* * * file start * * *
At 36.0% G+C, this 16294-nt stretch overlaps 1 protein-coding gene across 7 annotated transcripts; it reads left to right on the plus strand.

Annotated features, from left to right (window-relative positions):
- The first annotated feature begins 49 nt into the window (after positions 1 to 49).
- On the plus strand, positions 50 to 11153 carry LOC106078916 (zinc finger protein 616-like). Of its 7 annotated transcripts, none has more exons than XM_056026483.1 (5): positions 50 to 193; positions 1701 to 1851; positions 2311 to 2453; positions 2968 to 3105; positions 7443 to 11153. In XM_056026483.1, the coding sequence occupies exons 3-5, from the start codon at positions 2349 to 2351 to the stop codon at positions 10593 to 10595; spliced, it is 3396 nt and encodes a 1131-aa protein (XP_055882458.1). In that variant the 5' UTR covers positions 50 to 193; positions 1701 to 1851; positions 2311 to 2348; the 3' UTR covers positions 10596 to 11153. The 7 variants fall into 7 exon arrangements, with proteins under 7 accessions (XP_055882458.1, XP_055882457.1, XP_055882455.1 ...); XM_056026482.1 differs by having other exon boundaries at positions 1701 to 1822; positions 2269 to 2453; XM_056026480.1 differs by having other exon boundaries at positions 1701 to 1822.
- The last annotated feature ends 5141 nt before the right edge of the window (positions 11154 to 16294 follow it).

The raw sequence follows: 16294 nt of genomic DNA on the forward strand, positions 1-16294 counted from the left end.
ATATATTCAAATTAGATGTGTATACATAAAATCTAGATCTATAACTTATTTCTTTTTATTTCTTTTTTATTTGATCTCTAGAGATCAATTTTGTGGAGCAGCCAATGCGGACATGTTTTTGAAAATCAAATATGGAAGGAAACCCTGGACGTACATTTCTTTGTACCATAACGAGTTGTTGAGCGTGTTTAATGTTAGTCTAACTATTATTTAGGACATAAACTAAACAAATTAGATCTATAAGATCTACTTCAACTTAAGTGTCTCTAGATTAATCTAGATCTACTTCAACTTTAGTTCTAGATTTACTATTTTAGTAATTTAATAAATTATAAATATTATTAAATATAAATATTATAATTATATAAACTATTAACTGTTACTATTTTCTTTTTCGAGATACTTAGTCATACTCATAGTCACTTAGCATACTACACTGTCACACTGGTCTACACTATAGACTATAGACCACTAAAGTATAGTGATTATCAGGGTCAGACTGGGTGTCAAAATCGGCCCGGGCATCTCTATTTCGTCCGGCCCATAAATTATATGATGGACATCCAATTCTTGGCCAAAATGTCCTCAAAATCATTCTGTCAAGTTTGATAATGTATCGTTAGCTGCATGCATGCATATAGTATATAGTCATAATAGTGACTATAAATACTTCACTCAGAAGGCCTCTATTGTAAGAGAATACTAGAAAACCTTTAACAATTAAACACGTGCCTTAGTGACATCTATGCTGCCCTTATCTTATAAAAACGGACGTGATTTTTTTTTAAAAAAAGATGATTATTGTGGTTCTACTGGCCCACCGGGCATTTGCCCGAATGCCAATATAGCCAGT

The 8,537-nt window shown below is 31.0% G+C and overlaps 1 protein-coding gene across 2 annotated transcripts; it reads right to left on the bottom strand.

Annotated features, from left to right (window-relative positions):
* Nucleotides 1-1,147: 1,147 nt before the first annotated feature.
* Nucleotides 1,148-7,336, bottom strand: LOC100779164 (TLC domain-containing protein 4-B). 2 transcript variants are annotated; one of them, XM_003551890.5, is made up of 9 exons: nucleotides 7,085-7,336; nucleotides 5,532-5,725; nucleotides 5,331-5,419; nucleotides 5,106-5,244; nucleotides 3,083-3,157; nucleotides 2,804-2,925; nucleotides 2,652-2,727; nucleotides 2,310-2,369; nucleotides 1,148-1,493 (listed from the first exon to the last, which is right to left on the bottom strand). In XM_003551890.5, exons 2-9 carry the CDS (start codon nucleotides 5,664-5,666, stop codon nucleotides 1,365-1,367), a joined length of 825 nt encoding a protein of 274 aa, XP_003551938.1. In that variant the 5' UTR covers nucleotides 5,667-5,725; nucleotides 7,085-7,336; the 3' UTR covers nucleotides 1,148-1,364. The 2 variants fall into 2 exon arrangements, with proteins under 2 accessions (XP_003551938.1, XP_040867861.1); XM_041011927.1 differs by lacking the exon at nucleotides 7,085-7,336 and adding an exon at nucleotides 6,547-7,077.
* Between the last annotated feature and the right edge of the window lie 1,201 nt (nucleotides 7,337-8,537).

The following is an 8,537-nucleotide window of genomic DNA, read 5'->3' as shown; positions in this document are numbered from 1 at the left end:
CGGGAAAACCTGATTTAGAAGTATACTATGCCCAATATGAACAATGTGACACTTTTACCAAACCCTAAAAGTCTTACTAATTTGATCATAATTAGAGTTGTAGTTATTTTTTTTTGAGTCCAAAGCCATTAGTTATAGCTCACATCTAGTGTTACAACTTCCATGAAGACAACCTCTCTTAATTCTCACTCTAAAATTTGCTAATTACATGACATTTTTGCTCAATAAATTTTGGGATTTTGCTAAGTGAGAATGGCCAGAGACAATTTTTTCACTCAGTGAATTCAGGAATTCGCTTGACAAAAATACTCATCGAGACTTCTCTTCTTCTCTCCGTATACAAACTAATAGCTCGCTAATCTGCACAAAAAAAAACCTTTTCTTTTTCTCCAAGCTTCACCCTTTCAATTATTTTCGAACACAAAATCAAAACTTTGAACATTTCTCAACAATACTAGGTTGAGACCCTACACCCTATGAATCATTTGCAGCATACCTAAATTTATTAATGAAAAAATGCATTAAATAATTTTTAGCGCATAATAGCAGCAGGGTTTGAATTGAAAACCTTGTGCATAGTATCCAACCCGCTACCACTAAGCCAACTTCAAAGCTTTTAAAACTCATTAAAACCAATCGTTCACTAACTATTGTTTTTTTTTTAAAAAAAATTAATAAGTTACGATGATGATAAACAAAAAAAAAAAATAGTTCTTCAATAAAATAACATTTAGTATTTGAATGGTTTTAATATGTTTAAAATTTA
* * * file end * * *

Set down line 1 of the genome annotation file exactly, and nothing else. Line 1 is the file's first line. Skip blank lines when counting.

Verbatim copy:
At 36.0% G+C, this 16294-nt stretch overlaps 1 protein-coding gene across 7 annotated transcripts; it reads left to right on the plus strand.